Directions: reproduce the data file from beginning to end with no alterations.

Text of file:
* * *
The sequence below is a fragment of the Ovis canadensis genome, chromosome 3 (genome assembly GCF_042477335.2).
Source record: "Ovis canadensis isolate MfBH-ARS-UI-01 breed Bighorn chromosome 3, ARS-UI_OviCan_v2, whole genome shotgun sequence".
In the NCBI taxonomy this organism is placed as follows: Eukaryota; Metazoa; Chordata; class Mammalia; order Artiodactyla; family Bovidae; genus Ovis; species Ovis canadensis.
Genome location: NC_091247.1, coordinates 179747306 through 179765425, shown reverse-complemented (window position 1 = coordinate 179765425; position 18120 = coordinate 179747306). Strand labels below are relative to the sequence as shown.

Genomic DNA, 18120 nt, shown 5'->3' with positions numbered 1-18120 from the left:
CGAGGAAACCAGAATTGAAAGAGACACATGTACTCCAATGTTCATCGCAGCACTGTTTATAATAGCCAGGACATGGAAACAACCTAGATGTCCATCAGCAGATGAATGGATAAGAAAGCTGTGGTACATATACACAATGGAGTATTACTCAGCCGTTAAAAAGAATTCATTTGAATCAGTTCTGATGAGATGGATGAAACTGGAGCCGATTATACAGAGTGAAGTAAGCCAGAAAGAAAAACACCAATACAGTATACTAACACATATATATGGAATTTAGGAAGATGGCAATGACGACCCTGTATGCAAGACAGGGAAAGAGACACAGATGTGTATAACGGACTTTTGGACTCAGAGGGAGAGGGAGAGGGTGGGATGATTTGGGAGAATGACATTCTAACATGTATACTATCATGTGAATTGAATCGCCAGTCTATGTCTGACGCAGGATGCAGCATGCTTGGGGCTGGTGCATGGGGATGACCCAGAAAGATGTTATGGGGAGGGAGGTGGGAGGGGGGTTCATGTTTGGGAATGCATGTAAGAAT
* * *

The sequence below is a fragment of the Ovis canadensis genome, chromosome 3 (genome assembly GCF_042477335.2).
Source record: "Ovis canadensis isolate MfBH-ARS-UI-01 breed Bighorn chromosome 3, ARS-UI_OviCan_v2, whole genome shotgun sequence".
In the NCBI taxonomy this organism is placed as follows: Eukaryota; Metazoa; Chordata; class Mammalia; order Artiodactyla; family Bovidae; genus Ovis; species Ovis canadensis.
Genome location: NC_091247.1, coordinates 179747306 through 179765425, shown reverse-complemented (window position 1 = coordinate 179765425; position 18120 = coordinate 179747306). Strand labels below are relative to the sequence as shown.

Genomic DNA, 18120 nt, shown 5'->3' with positions numbered 1-18120 from the left:
CGAGGAAACCAGAATTGAAAGAGACACATGTACTCCAATGTTCATCGCAGCACTGTTTATAATAGCCAGGACATGGAAACAACCTAGATGTCCATCAGCAGATGAATGGATAAGAAAGCTGTGGTACATATACACAATGGAGTATTACTCAGCCGTTAAAAAGAATTCATTTGAATCAGTTCTGATGAGATGGATGAAACTGGAGCCGATTATACAGAGTGAAGTAAGCCAGAAAGAAAAACACCAATACAGTATACTAACACATATATATGGAATTTAGGAAGATGGCAATGACGACCCTGTATGCAAGACAGGGAAAGAGACACAGATGTGTATAACGGACTTTTGGACTCAGAGGGAGAGGGAGAGGGTGGGATGATTTGGGAGAATGACATTCTAACATGTATACTATCATGTGAATTGAATCGCCAGTCTATGTCTGACGCAGGATGCAGCATGCTTGGGGCTGGTGCATGGGGATGACCCAGAAAGATGTTATGGGGAGGGAGGTGGGAGGGGGGTTCATGTTTGGGAATGCATGTAAGAAT